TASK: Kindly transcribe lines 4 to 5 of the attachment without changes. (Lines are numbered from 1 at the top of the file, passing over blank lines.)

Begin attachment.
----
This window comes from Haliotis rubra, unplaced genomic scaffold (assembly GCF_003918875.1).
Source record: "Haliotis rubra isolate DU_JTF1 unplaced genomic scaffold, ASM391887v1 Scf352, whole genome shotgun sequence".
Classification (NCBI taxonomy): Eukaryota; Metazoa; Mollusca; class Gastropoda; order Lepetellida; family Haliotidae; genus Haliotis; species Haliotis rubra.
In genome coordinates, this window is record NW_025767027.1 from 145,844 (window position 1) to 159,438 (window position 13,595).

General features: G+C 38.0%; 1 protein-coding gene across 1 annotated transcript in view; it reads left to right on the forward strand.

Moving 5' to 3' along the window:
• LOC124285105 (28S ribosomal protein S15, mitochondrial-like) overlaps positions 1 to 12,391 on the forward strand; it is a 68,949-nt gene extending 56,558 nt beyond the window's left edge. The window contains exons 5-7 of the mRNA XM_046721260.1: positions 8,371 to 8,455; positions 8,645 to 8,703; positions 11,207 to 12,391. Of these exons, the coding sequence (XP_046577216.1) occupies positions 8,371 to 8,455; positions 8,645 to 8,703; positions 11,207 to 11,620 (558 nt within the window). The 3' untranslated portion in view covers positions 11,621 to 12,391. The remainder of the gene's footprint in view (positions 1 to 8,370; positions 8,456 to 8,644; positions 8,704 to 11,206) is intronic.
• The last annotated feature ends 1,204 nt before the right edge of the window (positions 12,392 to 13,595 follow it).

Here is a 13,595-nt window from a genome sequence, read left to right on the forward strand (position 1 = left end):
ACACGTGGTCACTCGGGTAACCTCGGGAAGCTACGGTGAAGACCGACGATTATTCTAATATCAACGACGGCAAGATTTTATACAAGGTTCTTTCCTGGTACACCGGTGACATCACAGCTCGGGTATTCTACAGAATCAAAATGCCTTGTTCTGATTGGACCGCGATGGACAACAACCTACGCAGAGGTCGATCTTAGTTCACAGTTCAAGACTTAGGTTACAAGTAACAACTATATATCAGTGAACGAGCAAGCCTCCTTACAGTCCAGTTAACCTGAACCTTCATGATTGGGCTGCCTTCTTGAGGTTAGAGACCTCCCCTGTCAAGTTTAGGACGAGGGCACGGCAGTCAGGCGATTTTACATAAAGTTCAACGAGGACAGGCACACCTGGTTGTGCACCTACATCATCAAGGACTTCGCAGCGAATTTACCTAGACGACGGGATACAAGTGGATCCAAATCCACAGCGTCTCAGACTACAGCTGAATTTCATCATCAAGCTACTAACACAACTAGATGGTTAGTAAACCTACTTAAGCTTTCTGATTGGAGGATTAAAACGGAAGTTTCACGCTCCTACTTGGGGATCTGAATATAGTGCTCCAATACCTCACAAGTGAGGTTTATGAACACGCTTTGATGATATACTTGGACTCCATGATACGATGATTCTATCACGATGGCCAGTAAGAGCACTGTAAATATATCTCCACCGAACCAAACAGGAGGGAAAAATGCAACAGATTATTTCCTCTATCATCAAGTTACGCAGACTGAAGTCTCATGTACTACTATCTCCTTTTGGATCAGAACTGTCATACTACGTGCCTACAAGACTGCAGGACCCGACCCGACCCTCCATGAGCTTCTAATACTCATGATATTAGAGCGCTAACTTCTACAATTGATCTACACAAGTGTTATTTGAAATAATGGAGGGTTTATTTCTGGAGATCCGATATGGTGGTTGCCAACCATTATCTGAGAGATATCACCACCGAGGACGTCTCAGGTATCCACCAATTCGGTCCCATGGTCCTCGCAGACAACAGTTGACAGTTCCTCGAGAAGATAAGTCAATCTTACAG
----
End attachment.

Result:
In genome coordinates, this window is record NW_025767027.1 from 145,844 (window position 1) to 159,438 (window position 13,595).

General features: G+C 38.0%; 1 protein-coding gene across 1 annotated transcript in view; it reads left to right on the forward strand.